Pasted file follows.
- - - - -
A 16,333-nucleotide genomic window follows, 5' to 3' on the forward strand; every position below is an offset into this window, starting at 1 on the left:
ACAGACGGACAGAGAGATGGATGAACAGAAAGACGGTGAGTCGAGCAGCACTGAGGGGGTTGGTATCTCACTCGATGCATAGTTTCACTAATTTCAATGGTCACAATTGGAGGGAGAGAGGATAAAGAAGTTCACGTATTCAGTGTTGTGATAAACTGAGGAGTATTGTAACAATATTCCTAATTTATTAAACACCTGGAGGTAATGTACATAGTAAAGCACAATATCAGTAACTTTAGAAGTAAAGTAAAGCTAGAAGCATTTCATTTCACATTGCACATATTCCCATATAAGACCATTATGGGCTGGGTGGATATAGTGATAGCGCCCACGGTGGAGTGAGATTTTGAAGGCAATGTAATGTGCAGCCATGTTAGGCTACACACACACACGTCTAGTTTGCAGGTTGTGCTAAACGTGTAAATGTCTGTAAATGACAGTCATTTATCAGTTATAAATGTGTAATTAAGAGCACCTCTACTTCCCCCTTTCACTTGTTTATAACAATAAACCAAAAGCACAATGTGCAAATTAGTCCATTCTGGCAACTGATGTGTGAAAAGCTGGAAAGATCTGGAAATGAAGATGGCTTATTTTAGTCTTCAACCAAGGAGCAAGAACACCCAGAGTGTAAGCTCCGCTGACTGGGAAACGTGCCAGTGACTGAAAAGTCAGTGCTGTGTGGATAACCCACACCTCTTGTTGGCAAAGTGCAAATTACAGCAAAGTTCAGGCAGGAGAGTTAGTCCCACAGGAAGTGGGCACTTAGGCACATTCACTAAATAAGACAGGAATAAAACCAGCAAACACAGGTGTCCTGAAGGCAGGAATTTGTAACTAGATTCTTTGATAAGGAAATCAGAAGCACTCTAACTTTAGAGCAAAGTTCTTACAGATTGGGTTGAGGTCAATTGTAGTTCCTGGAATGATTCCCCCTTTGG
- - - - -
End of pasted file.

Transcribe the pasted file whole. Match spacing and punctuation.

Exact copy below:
A 16,333-nucleotide genomic window follows, 5' to 3' on the forward strand; every position below is an offset into this window, starting at 1 on the left:
ACAGACGGACAGAGAGATGGATGAACAGAAAGACGGTGAGTCGAGCAGCACTGAGGGGGTTGGTATCTCACTCGATGCATAGTTTCACTAATTTCAATGGTCACAATTGGAGGGAGAGAGGATAAAGAAGTTCACGTATTCAGTGTTGTGATAAACTGAGGAGTATTGTAACAATATTCCTAATTTATTAAACACCTGGAGGTAATGTACATAGTAAAGCACAATATCAGTAACTTTAGAAGTAAAGTAAAGCTAGAAGCATTTCATTTCACATTGCACATATTCCCATATAAGACCATTATGGGCTGGGTGGATATAGTGATAGCGCCCACGGTGGAGTGAGATTTTGAAGGCAATGTAATGTGCAGCCATGTTAGGCTACACACACACACGTCTAGTTTGCAGGTTGTGCTAAACGTGTAAATGTCTGTAAATGACAGTCATTTATCAGTTATAAATGTGTAATTAAGAGCACCTCTACTTCCCCCTTTCACTTGTTTATAACAATAAACCAAAAGCACAATGTGCAAATTAGTCCATTCTGGCAACTGATGTGTGAAAAGCTGGAAAGATCTGGAAATGAAGATGGCTTATTTTAGTCTTCAACCAAGGAGCAAGAACACCCAGAGTGTAAGCTCCGCTGACTGGGAAACGTGCCAGTGACTGAAAAGTCAGTGCTGTGTGGATAACCCACACCTCTTGTTGGCAAAGTGCAAATTACAGCAAAGTTCAGGCAGGAGAGTTAGTCCCACAGGAAGTGGGCACTTAGGCACATTCACTAAATAAGACAGGAATAAAACCAGCAAACACAGGTGTCCTGAAGGCAGGAATTTGTAACTAGATTCTTTGATAAGGAAATCAGAAGCACTCTAACTTTAGAGCAAAGTTCTTACAGATTGGGTTGAGGTCAATTGTAGTTCCTGGAATGATTCCCCCTTTGG